This is not say that the UDA possessed no talent, many examples of good leadership may be found, notably in attack planning, creating organisational ethos and inspiring volunteers. The UDA’s application of mission command certainly allowed timely decision making, but it lacked the required trust and unity of effort to ensure that such decisions were appropriate. This inability to provide moral leadership represented a critical vulnerability: the ensuing lack of organisational trust was as detrimental to the UDA as the actions of its opponents. It is this which becomes the key lesson of a study of the UDA. In Defence it is our values, standards and ethics that set us apart. Empowering subordinates and enabling good mission command is only going to become more critical as this ‘age of accelerations’ as Thomas Friedman calls it, where technology rapidly accelerates global change continues. We do not require angels amongst our ranks, but maintaining our diverse and equal ethical base is central to maintaining trust and our battlefield edge.

Noel is an infantry officer with experience of service in Regimental and Joint environments. He is currently enjoying the staff officer dream, whilst keeping one eye firmly on the future!

Footnotes

  1. McKittrick, D, (12 Jun 1979), The Political Paramilitary, The Irish Times.
  2. Thornton, C (18 Jun 1992) ‘Common Sense talk from UDA’s leaders’, The Irish News.
  3. McKittrick, D et al. Lost Lives: The Stories of the Men, Women and Children who Died as a Result of the Northern Ireland Troubles. Random House, 2006. pp. 1551-54.
  4. A study of terrorist organisations in 1986 found that the average membership was only 4.4 people per Group. P.60, Oots, K (1986) ‘A Political Organization Approach to Transnational Terrorism’, Greenwood Press.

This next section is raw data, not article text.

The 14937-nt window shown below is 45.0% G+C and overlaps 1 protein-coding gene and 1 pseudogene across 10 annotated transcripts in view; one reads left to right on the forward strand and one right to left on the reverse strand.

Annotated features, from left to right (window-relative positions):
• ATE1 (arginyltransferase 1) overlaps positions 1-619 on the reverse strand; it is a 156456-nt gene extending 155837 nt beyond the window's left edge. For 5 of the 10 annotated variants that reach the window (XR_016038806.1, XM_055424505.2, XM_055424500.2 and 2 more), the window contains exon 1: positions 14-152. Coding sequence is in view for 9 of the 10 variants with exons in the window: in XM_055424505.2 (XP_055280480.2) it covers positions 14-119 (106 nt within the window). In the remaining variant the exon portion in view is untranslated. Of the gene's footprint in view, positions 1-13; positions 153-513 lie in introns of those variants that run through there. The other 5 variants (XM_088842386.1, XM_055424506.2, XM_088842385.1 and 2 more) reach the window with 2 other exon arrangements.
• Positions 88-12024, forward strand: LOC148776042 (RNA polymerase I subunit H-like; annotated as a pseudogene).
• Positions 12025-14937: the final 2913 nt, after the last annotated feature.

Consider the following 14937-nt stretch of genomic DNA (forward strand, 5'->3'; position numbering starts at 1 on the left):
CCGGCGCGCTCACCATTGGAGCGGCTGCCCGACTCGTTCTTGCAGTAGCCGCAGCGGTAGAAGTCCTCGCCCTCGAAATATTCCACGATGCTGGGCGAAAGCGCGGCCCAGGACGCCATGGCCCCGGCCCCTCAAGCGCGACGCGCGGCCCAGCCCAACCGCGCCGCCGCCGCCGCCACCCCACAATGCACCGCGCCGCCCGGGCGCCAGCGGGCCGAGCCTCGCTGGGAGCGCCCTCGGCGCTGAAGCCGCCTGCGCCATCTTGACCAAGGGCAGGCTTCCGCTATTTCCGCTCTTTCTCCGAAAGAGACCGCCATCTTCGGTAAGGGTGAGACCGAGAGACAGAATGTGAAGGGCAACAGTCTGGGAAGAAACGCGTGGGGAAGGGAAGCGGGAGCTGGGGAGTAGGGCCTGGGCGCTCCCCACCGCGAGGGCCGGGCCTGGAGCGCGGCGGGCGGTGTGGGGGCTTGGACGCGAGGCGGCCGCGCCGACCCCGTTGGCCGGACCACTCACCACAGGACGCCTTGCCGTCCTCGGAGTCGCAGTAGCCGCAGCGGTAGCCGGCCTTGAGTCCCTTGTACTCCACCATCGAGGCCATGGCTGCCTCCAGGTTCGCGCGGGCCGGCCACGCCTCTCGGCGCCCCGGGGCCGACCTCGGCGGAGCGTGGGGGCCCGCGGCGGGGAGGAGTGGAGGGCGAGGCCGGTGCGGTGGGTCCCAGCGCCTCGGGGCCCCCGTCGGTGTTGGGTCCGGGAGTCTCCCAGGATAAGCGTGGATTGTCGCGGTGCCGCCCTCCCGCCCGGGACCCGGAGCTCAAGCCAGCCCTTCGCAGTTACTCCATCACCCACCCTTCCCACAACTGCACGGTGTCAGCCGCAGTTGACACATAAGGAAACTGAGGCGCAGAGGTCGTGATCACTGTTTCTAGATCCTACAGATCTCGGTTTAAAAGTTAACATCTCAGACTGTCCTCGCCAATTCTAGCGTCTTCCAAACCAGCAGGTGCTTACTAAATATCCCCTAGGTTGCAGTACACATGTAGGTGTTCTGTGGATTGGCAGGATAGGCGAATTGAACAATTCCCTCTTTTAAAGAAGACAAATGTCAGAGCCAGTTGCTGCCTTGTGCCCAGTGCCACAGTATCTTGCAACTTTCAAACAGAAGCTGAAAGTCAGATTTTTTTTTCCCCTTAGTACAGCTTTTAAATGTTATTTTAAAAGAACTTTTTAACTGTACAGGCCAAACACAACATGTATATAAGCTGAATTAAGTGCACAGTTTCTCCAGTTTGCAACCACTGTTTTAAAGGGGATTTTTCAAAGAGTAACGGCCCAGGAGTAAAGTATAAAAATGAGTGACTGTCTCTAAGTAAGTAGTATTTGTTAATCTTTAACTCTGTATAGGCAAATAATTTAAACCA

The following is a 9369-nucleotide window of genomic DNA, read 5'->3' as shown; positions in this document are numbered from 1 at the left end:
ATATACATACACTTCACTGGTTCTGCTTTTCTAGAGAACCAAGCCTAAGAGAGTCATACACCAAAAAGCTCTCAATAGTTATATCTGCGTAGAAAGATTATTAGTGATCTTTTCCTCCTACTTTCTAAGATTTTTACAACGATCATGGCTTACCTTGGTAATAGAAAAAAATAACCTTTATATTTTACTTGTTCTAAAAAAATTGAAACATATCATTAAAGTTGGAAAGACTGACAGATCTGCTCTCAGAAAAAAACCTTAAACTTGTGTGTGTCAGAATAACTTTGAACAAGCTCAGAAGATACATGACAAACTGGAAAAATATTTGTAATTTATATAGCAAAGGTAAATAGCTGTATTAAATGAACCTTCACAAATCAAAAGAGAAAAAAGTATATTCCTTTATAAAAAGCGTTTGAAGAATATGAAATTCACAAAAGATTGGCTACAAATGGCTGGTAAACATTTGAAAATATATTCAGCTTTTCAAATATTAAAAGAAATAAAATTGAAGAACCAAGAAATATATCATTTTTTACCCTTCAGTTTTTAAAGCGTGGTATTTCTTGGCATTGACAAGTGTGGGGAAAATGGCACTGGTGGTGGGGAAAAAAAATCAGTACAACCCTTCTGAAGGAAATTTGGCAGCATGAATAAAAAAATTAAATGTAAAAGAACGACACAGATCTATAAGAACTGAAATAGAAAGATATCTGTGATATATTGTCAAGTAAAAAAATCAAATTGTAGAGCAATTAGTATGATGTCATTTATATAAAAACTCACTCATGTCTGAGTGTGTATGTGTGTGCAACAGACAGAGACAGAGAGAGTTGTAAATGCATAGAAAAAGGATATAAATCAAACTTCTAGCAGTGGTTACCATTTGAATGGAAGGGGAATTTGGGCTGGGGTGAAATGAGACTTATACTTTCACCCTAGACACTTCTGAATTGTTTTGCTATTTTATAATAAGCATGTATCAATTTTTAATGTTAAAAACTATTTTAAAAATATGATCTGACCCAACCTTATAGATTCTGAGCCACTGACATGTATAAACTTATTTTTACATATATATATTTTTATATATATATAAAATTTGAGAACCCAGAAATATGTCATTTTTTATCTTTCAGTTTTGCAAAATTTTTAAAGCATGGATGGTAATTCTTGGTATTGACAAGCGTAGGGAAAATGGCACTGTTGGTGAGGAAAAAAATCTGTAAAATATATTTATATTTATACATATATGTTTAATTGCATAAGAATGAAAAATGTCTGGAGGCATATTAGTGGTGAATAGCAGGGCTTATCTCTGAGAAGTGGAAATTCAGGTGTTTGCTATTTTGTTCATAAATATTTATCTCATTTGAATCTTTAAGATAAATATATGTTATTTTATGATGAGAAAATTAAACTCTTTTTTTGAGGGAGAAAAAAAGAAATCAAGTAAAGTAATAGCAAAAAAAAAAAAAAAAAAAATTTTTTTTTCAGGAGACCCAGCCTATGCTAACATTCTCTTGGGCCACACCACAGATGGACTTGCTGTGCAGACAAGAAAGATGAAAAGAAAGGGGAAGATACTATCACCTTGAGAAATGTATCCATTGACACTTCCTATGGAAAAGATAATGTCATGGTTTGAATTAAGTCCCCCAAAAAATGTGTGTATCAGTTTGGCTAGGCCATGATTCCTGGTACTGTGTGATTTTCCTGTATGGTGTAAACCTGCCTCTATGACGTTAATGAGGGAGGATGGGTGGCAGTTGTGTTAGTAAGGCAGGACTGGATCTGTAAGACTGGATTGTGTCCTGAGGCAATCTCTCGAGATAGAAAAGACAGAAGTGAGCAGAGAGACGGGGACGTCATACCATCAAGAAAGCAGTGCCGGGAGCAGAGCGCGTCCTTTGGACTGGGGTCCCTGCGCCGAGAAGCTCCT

5. P.583 (2017) ‘Tactical innovation and the Provisional Irish Republican Army’, Studies in Conflict and Terrorism, 40:7, pp.573-585.
  6. yrie, A (3 Dec 2002), Interview with Ian Wood, Original available in Linenhall library, Belfast.
  7. Shapiro, J, p. 195.
  8. Kotter, J (6 Nov 2012), Leading Change, Harvard’s Business Review. A précis may be found at https://www.kotterinc.com/8-steps-process-for-leading-change/ (accessed 11 Sep 18).
  9. Taylor, P (1999) ‘Loyalists’, Bloomsbury, London, p.83.
  10. Examples include the 1977 murder of a mother and son at their home, the woman being stabbed 36 times, (p.678, McKittrick, D, Lost Lives, 1999)  as well as the 1992 Sean Graham bookmakers retaliatory attack resulting in the death of five catholic civilians and, along with other attacks, contributed to the decision of the UK Government to designate the UDA as a terrorist group.

Related posts

Regimental Traditions and Army Reputation

Sarah Katharina Kayß

Ethics: Starting at the Beginning

Pauline Shanks Kaurin

Separated by a Common Language

Andy